Dorothy Sipkins

Positions:

Associate Professor of Medicine

Medicine, Hematologic Malignancies and Cellular Therapy
School of Medicine

Associate Research Professor in Pharmacology and Cancer Biology

Pharmacology & Cancer Biology
School of Medicine

Member of the Duke Cancer Institute

Duke Cancer Institute
School of Medicine

Affiliate of the Regeneration Next Initiative

Regeneration Next Initiative
School of Medicine

Education:

M.D. 1999

Stanford University, School of Medicine

Ph.D. 1999

Stanford University, School of Medicine

Internship and Residency, Internal Medicine

Massachusetts General Hospital

Hematology-Oncology Fellowship, Hematology Oncology

Dana-Farber Cancer Institute

Grants:

Targeting sphingosine kinase 2 for the treatment of multiple myeloma

Administered By
Medicine, Hematologic Malignancies and Cellular Therapy
Awarded By
National Institutes of Health
Role
Co Investigator
Start Date
End Date

Defining the Rules of Breast Cancer Cell Traffic Through Bone

Administered By
Medicine, Hematologic Malignancies and Cellular Therapy
Awarded By
National Institutes of Health
Role
Principal Investigator
Start Date
End Date

Targeting Dormant Breast Cancer Micrometastases to Prevent Disease Relapse

Administered By
Medicine, Hematologic Malignancies and Cellular Therapy
Awarded By
American Cancer Society, Inc.
Role
Principal Investigator
Start Date
End Date

Role of Osteopontin in Induction of Leukemia Dormancy in the Bone Marrow

Administered By
Medicine, Hematologic Malignancies and Cellular Therapy
Awarded By
American Cancer Society, Inc.
Role
Principal Investigator
Start Date
End Date

Studying the Effects of Combined E-Selectin/CXCR4 Inhibition on Breast Cancer Cell Metastasis, Growth and Immune Regulation

Administered By
Medicine, Hematologic Malignancies and Cellular Therapy
Awarded By
GlycoMimetics, Inc
Role
Principal Investigator
Start Date
End Date

Publications:

Stem cell factor expression in B cell malignancies is influenced by the niche.

Our group has previously demonstrated that expression of the cytokine stem cell factor (SCF) by leukemic blasts is a frequent finding in pre-B acute lymphoblastic leukemia (ALL). Whether SCF expression is a feature of other B cell malignancies and whether cross-talk from the local microenvironment modulates malignant cell SCF production are, however, unknown. Here we show using immunohistochemistry that SCF is expressed by a wide variety of indolent and aggressive B cell malignancies involving the bone marrow (BM) or lymph nodes (LNs). In diseases such as follicular lymphoma (FL), however, where lymphoma cells uniquely associate with the BM endosteal niche, BM lymphoma does not express SCF, while LN involvement is SCF positive. In contrast, cases of FL with high-grade transformation in the BM are SCF positive. These data suggest that lymphoma cell interaction with the endosteal niche inhibits SCF production, and that FL cells become independent of this microenvironment effect following transformation.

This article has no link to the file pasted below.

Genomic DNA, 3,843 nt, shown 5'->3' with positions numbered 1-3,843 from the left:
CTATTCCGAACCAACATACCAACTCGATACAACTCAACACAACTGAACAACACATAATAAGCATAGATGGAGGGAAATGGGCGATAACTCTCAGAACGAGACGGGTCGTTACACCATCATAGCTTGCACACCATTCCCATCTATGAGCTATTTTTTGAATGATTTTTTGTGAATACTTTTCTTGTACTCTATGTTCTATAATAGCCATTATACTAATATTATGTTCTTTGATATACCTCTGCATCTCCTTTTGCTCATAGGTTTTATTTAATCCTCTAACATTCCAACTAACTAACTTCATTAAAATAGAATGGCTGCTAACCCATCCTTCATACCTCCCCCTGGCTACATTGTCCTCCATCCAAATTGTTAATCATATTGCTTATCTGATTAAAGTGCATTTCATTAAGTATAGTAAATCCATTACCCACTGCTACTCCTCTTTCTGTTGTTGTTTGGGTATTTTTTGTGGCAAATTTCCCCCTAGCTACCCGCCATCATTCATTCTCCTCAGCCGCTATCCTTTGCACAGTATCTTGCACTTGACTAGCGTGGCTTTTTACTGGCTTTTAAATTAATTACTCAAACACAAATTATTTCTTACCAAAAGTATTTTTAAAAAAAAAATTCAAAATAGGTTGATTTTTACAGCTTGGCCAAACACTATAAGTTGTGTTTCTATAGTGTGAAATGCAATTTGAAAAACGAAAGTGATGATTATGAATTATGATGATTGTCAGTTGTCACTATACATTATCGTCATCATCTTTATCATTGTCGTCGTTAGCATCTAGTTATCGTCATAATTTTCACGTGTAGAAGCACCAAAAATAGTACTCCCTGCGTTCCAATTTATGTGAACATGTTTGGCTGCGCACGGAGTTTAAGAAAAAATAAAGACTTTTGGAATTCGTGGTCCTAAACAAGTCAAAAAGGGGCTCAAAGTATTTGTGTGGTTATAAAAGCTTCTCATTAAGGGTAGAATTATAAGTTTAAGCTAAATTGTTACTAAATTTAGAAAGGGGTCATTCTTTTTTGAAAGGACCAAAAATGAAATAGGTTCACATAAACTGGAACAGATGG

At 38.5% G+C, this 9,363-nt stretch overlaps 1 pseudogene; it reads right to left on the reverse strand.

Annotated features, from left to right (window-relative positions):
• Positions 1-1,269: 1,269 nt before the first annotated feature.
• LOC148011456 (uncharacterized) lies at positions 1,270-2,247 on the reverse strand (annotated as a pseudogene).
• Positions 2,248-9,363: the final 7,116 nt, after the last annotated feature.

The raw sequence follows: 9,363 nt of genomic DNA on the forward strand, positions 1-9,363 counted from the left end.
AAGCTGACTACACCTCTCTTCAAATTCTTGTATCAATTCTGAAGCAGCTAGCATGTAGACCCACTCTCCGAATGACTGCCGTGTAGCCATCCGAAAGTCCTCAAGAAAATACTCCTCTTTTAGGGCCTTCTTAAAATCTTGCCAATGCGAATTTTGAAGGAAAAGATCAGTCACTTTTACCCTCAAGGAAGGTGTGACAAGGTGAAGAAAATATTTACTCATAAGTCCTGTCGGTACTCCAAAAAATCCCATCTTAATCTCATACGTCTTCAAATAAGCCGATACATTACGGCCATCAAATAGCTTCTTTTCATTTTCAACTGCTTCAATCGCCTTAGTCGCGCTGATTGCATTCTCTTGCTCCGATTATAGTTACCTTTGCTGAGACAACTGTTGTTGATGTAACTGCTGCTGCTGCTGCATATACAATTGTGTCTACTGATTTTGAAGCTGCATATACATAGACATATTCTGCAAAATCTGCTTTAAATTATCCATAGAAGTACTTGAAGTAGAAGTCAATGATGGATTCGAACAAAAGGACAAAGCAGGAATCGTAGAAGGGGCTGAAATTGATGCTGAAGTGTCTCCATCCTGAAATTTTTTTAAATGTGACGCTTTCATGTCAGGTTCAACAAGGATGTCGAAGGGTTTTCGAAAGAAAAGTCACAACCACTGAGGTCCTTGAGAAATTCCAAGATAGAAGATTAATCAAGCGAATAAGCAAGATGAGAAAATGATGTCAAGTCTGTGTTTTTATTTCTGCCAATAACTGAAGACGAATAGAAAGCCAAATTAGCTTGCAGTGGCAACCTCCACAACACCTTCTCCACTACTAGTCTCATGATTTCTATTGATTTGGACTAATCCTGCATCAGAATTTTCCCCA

Authors
Fox, MF; Pontier, A; Gurbuxani, S; Sipkins, DA
MLA Citation
Fox, Matthew F., et al. “Stem cell factor expression in B cell malignancies is influenced by the niche.Leuk Lymphoma, vol. 54, no. 10, Oct. 2013, pp. 2274–80. Pubmed, doi:10.3109/10428194.2013.777067.
URI
https://scholars.duke.edu/individual/pub1025908
PMID
23418895
Source
pubmed
Published In
Leuk Lymphoma
Volume
54
Published Date
Start Page
2274
End Page
2280
DOI
10.3109/10428194.2013.777067

ICAM-1 expression in autoimmune encephalitis visualized using magnetic resonance imaging.

The expression of leukocyte adhesion molecules in the intact brains of mice with experimental autoimmune encephalitis (EAE) was visualized by Magnetic Resonance Imaging (MRI) through the use of a new, target-specific MR contrast agent. Antibody-conjugated paramagnetic liposomes (ACPLs) were designed to achieve in vivo targeting of molecules expressed on vascular endothelium, while providing sufficient signal enhancement at these sites for detection by MRI. ACPLs targeted to intercellular adhesion molecule-1 (ICAM-1), an endothelial leukocyte receptor upregulated on cerebral microvasculature during EAE, were administered to diseased mice. Fluorescence microscopy confirmed that fluorescently-tagged ACPLs were localized to central nervous system (CNS) microvasculature in a pattern consistent with ICAM-1 upregulation described immunohistochemically. High resolution MRI of mouse brains ex vivo demonstrated that ACPL binding conferred significant enhancement of signal intensity (SI) as compared to control images. These results suggest that ACPLs can be used as MRI contrast agents to visualize specific molecules expressed on vascular endothelium during disease.